[Note: Road Noise provided John and I with road noise vests for our review. We agreed to review the vests and provide our honest assessment.]
After months of riding indoors, the weather broke two weekends ago for a slight instant – just long enough for a 4-hour outside jaunt.
Outside, people! It’s been an especially brutal winter in the northeast – probably the coldest we’ve had in quite a few years.
While John and I have fixed up our pain cave quite nicely to permit winter training to continue, it is a poor substitute for the glorious, glorious open roads.
I was excited about this slight reprieve from wintry Mother Nature for two reasons:
1) I have only ridden outdoors twice since November. I have Raynaud’s, which means I’m not just being a wimp (although I am); cold weather riding HURTS my fingers and toes in a stingingly oppressive way.
2) I wanted to try my new Road Noise vest on the road.
What’s a Road Noise vest, you might ask?
Quite simply: It is the best friend an endurance athlete–runner or triathlete–could have on long training excursions.
As you can see from the picture, the Road Noise vest has speakers embedded near the shoulders. The key benefit is that you can hear the music, but you can also hear your breathing, footsteps, and most importantly the sounds in your environment–which is key for safety.
The idea for this product comes from Shelley Stout, who got creative when the Hood to Coast Relay Race banned the use of headphones, but not speakers that are below the head. She rigged up an early prototype, by hooking a speaker into her sports bra so she could still have music throughout the long, dark hours of running. That innovation eventually became the vest you see above. (You can read their story here.)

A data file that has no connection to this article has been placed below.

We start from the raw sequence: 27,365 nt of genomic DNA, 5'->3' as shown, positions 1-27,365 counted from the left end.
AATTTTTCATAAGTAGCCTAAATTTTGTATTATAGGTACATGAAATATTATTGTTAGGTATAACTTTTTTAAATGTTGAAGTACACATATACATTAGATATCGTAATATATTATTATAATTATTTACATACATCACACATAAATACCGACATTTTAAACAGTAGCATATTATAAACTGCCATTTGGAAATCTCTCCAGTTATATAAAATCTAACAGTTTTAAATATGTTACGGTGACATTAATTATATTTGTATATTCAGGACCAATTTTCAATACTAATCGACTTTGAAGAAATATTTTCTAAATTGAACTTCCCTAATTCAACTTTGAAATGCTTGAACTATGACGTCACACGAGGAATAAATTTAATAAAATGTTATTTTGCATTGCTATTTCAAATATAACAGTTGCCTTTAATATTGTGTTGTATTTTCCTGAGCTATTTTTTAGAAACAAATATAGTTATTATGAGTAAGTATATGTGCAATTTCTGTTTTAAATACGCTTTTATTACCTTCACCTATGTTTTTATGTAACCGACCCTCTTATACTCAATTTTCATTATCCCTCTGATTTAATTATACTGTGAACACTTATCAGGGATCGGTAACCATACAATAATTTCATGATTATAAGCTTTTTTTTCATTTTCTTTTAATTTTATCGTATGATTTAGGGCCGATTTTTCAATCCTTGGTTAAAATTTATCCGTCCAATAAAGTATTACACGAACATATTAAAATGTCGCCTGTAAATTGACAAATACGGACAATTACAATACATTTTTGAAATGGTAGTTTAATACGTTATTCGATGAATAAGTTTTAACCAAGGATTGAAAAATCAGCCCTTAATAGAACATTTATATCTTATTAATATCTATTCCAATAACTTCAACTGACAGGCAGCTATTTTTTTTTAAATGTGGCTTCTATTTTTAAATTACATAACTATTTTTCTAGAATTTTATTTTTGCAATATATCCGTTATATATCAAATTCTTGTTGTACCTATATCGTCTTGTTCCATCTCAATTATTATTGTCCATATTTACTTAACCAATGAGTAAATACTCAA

According to Shelley’s husband Rob Stout, fellow co-founder of the company, “Observing her contraption during the relay, combined with the reflective vest that’s required during the evening, is what lead to the idea to combine the two ideas into one.”
Voila! Road Noise was born.
The initial function of this vest was to serve a unique issue for runners. But when John first told me about it, my first thought went to my bike and those long 4-6 hour sessions, trudging alone through the pine barrens of New Jersey.
- How many times have I sung songs to myself?
- How many times have I wished desperately to have just a little bit of musical inspiration to help me through the rough patches?
- How many times have I wanted to throw my bike in a ditch in utter frustration due to how lonely and monotonous those long rides can be at times?
While I know that some people will wear earphones when they cycle, that is a chance I am not willing to take. Having been side-swiped by a car before, I would much rather slog through boredom than have a car run me into a ditch.
Call me crazy. I’m just super cautious that way.
Enter Road Noise. My new best friend.
Since we got the vests about 6 weeks ago, John and I have used the vests for both running and cycling. We’d like to offer our thoughts for those of you who are looking for just the type of solution that this vest provides.
How does it fit?
The vest fits over your shoulders and has adjustable velcro flaps that fit over the mid-section of your torso, right at the base of your rib cage.
The vest is light-weight–6.8 ounces for a large–featuring polyester mesh material, with 3M Scotchlite® reflective stripes that keep you visible while on the road. This is especially useful for those of you who like to run or bike in the darkness of the early morning or late evening.
John and I have been using our iPhones, which fit perfectly in the larger pocket. In fact, you don’t even know they are there: no bouncing, no jiggling, and no chafing. I thought maybe they would bounce around – but no. Snug as a bug in a rug – or, as I like to say,